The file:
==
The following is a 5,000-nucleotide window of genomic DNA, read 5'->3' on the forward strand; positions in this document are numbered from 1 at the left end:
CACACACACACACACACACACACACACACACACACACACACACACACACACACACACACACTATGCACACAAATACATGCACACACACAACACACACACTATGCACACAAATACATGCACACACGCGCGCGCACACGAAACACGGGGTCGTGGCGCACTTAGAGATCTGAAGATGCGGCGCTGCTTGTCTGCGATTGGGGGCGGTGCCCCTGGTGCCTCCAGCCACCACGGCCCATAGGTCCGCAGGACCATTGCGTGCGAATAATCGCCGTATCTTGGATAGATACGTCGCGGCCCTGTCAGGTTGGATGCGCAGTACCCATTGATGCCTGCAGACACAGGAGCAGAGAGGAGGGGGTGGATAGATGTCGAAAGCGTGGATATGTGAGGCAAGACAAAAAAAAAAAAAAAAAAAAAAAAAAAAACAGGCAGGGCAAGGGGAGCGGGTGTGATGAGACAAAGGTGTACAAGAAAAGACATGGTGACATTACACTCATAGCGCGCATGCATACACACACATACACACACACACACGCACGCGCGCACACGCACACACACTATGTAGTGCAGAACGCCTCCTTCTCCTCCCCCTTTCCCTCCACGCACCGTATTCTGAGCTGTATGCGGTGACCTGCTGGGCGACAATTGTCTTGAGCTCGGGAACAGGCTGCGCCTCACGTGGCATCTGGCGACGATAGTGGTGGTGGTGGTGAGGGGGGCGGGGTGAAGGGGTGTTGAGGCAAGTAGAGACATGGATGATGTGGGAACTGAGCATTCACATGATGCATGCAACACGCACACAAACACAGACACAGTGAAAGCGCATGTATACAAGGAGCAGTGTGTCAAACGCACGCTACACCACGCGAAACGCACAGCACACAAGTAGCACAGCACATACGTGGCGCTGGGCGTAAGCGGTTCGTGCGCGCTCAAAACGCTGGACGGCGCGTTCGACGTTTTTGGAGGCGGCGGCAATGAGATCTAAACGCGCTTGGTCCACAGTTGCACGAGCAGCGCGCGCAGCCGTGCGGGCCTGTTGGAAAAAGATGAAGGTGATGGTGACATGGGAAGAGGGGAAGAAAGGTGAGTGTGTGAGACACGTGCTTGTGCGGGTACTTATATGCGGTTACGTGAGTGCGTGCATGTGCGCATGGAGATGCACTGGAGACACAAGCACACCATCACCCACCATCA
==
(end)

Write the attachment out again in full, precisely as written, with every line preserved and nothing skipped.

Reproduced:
The following is a 5,000-nucleotide window of genomic DNA, read 5'->3' on the forward strand; positions in this document are numbered from 1 at the left end:
CACACACACACACACACACACACACACACACACACACACACACACACACACACACACACACTATGCACACAAATACATGCACACACACAACACACACACTATGCACACAAATACATGCACACACGCGCGCGCACACGAAACACGGGGTCGTGGCGCACTTAGAGATCTGAAGATGCGGCGCTGCTTGTCTGCGATTGGGGGCGGTGCCCCTGGTGCCTCCAGCCACCACGGCCCATAGGTCCGCAGGACCATTGCGTGCGAATAATCGCCGTATCTTGGATAGATACGTCGCGGCCCTGTCAGGTTGGATGCGCAGTACCCATTGATGCCTGCAGACACAGGAGCAGAGAGGAGGGGGTGGATAGATGTCGAAAGCGTGGATATGTGAGGCAAGACAAAAAAAAAAAAAAAAAAAAAAAAAAAAACAGGCAGGGCAAGGGGAGCGGGTGTGATGAGACAAAGGTGTACAAGAAAAGACATGGTGACATTACACTCATAGCGCGCATGCATACACACACATACACACACACACACGCACGCGCGCACACGCACACACACTATGTAGTGCAGAACGCCTCCTTCTCCTCCCCCTTTCCCTCCACGCACCGTATTCTGAGCTGTATGCGGTGACCTGCTGGGCGACAATTGTCTTGAGCTCGGGAACAGGCTGCGCCTCACGTGGCATCTGGCGACGATAGTGGTGGTGGTGGTGAGGGGGGCGGGGTGAAGGGGTGTTGAGGCAAGTAGAGACATGGATGATGTGGGAACTGAGCATTCACATGATGCATGCAACACGCACACAAACACAGACACAGTGAAAGCGCATGTATACAAGGAGCAGTGTGTCAAACGCACGCTACACCACGCGAAACGCACAGCACACAAGTAGCACAGCACATACGTGGCGCTGGGCGTAAGCGGTTCGTGCGCGCTCAAAACGCTGGACGGCGCGTTCGACGTTTTTGGAGGCGGCGGCAATGAGATCTAAACGCGCTTGGTCCACAGTTGCACGAGCAGCGCGCGCAGCCGTGCGGGCCTGTTGGAAAAAGATGAAGGTGATGGTGACATGGGAAGAGGGGAAGAAAGGTGAGTGTGTGAGACACGTGCTTGTGCGGGTACTTATATGCGGTTACGTGAGTGCGTGCATGTGCGCATGGAGATGCACTGGAGACACAAGCACACCATCACCCACCATCA